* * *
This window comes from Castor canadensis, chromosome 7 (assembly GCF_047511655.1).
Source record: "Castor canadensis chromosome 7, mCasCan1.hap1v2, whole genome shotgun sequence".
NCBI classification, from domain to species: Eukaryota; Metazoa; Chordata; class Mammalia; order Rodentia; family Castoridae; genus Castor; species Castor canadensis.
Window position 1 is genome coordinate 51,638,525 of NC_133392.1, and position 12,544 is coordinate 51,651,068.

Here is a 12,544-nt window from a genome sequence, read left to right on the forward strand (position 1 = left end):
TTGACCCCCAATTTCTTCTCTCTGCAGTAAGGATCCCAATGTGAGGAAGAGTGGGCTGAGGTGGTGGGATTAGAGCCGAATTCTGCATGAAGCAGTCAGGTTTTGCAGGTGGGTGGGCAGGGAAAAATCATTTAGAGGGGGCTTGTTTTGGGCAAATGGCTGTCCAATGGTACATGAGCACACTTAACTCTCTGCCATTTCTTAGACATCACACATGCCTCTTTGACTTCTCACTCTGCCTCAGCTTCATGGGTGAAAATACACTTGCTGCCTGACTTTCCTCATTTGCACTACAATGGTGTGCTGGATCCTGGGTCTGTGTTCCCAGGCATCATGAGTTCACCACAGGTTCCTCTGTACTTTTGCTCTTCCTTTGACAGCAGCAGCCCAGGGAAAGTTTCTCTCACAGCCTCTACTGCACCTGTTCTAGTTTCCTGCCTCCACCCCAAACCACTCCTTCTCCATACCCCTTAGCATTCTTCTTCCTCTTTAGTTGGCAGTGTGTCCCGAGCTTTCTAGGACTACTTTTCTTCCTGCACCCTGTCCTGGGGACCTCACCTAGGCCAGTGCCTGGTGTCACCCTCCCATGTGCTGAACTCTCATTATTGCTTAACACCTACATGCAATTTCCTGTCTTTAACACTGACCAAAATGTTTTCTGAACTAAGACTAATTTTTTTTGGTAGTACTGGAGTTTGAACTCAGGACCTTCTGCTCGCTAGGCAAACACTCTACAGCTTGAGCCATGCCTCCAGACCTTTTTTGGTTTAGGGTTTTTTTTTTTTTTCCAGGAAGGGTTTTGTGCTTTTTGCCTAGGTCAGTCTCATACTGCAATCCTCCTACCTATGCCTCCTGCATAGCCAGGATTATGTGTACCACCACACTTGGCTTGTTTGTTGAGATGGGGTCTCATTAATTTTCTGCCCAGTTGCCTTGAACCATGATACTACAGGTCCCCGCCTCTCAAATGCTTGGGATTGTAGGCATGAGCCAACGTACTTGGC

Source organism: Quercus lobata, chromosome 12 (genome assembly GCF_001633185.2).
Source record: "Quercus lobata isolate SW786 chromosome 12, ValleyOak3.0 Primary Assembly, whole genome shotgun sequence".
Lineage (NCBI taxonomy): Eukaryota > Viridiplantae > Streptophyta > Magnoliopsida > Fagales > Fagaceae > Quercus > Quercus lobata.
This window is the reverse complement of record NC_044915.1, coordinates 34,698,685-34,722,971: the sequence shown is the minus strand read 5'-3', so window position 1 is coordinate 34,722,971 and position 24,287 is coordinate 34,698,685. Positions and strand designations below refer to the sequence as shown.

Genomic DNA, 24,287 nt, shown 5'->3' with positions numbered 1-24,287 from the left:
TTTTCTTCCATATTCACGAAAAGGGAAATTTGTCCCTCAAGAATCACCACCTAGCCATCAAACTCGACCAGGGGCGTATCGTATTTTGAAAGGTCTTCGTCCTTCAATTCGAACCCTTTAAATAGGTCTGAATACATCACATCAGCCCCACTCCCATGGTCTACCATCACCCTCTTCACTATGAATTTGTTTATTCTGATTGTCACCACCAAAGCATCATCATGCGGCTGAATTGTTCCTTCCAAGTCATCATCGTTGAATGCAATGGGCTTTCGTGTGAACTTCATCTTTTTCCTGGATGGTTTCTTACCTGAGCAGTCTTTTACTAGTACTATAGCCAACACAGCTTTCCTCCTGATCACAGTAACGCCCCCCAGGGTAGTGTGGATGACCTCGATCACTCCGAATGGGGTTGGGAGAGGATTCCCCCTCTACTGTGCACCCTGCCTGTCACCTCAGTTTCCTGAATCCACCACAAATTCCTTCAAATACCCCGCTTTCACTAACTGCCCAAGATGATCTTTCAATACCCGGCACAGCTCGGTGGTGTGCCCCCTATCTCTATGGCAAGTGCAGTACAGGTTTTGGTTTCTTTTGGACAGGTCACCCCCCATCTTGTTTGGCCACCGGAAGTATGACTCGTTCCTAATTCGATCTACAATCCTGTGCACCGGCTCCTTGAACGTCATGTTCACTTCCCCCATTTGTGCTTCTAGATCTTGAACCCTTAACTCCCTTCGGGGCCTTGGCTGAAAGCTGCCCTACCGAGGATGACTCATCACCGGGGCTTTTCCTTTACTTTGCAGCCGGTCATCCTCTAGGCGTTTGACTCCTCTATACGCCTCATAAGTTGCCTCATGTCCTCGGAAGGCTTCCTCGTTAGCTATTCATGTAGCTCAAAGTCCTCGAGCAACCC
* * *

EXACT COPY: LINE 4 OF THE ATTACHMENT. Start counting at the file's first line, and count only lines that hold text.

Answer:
Window position 1 is genome coordinate 51,638,525 of NC_133392.1, and position 12,544 is coordinate 51,651,068.